Your website should fuel your business. It should be easy to use, both for you and the visitors you want to attract. If your website is clunky and disorganized, it’s definitely time for a makeover. But where do you even start? What should the new site have that your current site lacks?
A website redesign can feel like a daunting endeavor. But a little bit of planning can take a lot of pain out of a long process. Let’s get started.
Get Your Priorities in Order
Before your project begins, take some time to map out your goals. What problems are you experiencing with your current website? Which aspects actually work well? Maybe your company is rebranding and your project is mainly design focused, or you want to work on developing a specific feature, like a small online shop. Be sure to separate the must-haves from the nice-to-haves. This will ensure that you can launch on time with most of the features completed. You can continue to improve the site with additional features post-launch.
Create a document that lists your top priorities for your website redesign. Include the business goals that each item will accomplish. For example, you may want to do a design overhaul with the goal of establishing brand consistency with your target audience. Or maybe you want to improve the information architecture with the goal of increasing page views and conversion rates. You should also consider your ideal customer and the features they would find most useful and intuitive when they visit your site.
This planning document will serve as a foundation for discussion when you reach out to potential vendors. You’ll provide the “what” and “why” and the vendor will establish the “how.” Specific priorities will set your project on the right track and ensure that all of your goals are accomplished when your website is complete.
Set a Realistic Budget and Timeline
You probably already know the importance of setting a budget and timeline when embarking on a large project like a website redesign. A strict budget will prevent spending from skyrocketing while a timeline ensures that goals are met efficiently.
If your budget is small and you have significantly complicated items on your priority list, you may need to scale back your expectations for this phase of the project. If your must-haves are non-negotiable, you may want to increase your budget, or hold off on starting the project until you have more wiggle room.
A redesign always requires a balance between what you want and how much you can spend. Your vendor can help you pick and choose which of your priorities can be accomplished in the scope of the first phase, and which could wait until a second phase.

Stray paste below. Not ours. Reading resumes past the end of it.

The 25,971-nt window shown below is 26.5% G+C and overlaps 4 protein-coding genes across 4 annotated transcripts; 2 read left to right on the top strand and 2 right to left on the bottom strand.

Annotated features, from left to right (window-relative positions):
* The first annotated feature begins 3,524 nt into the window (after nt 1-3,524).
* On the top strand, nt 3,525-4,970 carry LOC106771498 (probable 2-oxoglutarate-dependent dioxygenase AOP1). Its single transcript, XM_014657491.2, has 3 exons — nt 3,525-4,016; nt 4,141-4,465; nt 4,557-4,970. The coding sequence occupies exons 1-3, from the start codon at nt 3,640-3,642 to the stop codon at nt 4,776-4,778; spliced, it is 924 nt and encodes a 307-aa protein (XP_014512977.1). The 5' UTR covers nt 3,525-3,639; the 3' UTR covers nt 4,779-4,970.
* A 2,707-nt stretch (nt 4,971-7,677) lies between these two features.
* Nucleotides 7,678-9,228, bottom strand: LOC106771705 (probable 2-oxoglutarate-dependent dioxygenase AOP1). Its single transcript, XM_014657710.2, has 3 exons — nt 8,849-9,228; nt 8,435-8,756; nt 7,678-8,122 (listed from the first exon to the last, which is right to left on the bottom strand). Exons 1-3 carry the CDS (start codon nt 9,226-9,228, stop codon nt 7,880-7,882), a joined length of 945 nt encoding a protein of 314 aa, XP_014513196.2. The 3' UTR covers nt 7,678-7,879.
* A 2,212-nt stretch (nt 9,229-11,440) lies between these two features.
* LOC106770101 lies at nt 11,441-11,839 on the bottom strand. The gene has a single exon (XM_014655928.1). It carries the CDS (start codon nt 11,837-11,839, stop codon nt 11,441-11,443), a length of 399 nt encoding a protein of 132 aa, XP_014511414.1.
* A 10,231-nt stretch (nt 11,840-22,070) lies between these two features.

Choose a Vendor that Understands Your Needs
Now that you have specific goals and a realistic budget, it’s time to find a partner for your project. You should choose a vendor whose strengths align perfectly with your goals. Review their previous work to see if they’ve tackled any projects that are similar to your own. You may be looking for a certain design aesthetic or complicated functionality. If you need help with something specific, like content, be sure to choose a vendor that has a few specialists on deck.
Once conversations begin, you should get a clear feeling that the vendor understands your needs. They shouldn’t immediately agree to take on the project before they ask important questions about your business and what your goals are.
Establish a Product Owner
Choose a key stakeholder that can serve as your internal point person throughout the duration of the project. A product owner is an invaluable asset for digital projects. This person should have a clear understanding of the project’s goals and what steps are necessary to get there.
Your product owner should communicate regularly with your vendor point of contact, most commonly a project manager. She should have the power to make executive project decisions along the way without having to defer to someone else. This prevents development from stalling.
The product owner should also stay involved in the quality assurance process. She should review changes and report back to the project manager on whether or not they look and function as they should. She should also verify that each feature satisfies pre-established user acceptance criteria.
Keep Things in Scope
It’s common for new ideas to sprout after a project has already started. You may think, “Hey, the online store looks great! You know what else would be really cool? One-click checkouts!” Some of these ideas might seem like small changes, but they can start to add up and really throw a project off track.
New feature ideas or more complicated design elements should be added to your project’s backlog. These items can be discussed with the team and re-prioritized for the next sprint, or tackled in a future phase with a separate budget plan.
Get Reliable Long-term Support
Your project isn’t exactly complete when it launches. You’ll need a vendor to continue to support your website as part of a long-term agreement. A support contract ensures that you won’t be left high and dry if something breaks or doesn't perform at its full potential. This is also the time to add some of the nice-to-haves that didn’t quite make it into the first phase of the project.
A long-term partnership also allows you to continue to grow and develop your website as your business grows. As your company changes over time, add new features, new editors or permissions, or content and marketing support. Long-term support is the final step to make your project a success.